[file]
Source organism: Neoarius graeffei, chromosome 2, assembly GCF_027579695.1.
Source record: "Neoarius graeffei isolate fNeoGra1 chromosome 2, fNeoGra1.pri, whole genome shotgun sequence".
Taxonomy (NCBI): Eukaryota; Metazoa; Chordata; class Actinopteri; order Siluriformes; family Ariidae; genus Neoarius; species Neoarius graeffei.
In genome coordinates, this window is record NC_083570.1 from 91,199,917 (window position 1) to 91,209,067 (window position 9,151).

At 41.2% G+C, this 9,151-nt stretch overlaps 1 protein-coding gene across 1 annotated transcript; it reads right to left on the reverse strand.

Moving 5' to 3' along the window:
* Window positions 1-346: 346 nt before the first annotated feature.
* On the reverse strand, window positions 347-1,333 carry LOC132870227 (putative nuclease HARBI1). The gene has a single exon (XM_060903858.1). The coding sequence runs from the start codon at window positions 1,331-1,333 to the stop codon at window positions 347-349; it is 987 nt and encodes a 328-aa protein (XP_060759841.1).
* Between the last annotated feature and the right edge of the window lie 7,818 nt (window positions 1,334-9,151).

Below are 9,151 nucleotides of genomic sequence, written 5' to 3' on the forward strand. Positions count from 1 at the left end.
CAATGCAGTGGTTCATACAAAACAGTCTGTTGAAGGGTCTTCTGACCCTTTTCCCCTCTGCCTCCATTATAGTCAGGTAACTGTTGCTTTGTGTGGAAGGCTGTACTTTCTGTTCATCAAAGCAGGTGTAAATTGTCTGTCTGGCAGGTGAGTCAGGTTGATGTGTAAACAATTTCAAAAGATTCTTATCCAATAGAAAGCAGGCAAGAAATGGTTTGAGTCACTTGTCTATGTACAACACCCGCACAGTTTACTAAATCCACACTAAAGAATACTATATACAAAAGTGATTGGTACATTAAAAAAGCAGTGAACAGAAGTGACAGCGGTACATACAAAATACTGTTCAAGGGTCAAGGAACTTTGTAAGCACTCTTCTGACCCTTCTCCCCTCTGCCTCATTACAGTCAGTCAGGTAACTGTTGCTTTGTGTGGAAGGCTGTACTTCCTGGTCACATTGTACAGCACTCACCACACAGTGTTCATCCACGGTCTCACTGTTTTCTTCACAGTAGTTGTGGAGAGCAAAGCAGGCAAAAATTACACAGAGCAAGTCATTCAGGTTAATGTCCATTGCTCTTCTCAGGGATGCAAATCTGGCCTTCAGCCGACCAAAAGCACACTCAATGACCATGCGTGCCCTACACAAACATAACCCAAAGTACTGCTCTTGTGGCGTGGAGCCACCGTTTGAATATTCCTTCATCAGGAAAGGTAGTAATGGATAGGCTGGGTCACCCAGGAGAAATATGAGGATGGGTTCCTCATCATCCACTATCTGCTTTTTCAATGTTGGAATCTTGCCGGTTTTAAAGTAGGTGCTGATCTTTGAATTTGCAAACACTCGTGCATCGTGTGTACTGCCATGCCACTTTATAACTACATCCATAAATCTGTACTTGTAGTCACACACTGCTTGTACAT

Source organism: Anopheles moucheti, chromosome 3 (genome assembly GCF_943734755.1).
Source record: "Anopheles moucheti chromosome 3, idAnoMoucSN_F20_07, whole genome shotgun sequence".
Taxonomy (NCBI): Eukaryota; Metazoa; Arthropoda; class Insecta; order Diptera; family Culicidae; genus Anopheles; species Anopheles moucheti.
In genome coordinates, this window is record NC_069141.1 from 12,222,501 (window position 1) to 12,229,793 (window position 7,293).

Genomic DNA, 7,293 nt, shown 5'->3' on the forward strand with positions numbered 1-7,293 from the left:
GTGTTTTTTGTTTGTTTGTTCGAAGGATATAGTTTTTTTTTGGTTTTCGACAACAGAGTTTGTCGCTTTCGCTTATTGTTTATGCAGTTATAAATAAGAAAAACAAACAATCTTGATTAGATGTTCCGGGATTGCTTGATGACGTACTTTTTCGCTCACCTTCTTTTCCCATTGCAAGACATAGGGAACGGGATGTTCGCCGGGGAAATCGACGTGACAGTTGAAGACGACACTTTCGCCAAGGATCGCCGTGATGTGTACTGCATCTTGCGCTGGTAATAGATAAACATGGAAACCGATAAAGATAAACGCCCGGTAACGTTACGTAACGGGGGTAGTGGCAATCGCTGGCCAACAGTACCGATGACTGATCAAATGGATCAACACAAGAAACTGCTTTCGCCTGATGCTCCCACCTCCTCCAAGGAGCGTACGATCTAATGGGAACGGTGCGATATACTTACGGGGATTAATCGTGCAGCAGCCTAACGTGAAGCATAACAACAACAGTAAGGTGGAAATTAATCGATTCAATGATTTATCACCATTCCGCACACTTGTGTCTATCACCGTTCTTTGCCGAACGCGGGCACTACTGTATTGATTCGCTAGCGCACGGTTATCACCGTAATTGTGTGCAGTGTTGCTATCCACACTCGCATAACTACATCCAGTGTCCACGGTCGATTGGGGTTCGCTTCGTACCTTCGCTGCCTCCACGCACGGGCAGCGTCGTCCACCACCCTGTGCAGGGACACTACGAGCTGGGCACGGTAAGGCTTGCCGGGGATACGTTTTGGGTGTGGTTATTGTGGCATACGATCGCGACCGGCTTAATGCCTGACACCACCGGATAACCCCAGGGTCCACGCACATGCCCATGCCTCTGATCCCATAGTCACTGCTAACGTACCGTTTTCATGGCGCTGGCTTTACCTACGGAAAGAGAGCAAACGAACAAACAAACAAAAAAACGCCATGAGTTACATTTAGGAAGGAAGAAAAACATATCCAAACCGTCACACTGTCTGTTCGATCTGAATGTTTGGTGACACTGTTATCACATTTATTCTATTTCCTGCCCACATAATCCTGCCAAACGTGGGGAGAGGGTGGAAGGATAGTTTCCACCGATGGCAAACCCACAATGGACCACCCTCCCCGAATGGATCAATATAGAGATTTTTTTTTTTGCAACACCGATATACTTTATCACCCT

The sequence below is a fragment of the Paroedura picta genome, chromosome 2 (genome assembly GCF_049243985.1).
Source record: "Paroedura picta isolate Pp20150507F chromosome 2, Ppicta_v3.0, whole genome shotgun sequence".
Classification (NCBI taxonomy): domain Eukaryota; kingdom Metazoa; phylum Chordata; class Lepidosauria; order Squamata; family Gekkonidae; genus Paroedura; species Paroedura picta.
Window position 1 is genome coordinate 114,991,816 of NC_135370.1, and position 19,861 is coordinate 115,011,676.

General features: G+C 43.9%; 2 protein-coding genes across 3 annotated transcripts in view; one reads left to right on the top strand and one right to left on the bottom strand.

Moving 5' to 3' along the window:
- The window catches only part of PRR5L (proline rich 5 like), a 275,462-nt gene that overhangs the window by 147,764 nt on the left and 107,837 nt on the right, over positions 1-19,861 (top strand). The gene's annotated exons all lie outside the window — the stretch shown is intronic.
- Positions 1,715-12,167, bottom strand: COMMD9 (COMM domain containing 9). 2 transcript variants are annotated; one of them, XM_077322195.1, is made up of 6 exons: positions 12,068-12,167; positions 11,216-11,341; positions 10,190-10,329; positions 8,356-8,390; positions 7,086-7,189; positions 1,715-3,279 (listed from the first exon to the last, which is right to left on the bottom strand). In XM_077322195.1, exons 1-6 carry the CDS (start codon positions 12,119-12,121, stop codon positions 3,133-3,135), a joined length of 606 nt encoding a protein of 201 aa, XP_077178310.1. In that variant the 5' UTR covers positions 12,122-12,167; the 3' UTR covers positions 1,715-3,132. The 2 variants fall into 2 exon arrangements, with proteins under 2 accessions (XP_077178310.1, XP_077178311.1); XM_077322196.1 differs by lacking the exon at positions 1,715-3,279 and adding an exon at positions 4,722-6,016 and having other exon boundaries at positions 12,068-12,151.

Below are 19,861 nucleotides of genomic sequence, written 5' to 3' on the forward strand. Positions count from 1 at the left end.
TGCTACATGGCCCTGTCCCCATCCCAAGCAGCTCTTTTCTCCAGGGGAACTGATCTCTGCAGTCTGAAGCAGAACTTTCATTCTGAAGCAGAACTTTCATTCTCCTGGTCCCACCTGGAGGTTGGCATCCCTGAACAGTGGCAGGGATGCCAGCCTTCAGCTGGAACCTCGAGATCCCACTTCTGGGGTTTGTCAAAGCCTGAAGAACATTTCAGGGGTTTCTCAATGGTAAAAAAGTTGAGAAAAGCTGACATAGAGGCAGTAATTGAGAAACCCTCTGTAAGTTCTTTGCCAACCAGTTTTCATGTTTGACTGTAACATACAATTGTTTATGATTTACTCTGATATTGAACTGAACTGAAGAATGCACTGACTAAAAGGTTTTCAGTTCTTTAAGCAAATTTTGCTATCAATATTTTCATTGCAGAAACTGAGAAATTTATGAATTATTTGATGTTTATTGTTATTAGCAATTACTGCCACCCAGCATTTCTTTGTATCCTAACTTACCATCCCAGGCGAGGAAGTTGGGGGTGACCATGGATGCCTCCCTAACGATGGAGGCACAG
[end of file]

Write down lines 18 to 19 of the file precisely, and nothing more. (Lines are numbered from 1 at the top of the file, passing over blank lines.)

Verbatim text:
The sequence below is a fragment of the Paroedura picta genome, chromosome 2 (genome assembly GCF_049243985.1).
Source record: "Paroedura picta isolate Pp20150507F chromosome 2, Ppicta_v3.0, whole genome shotgun sequence".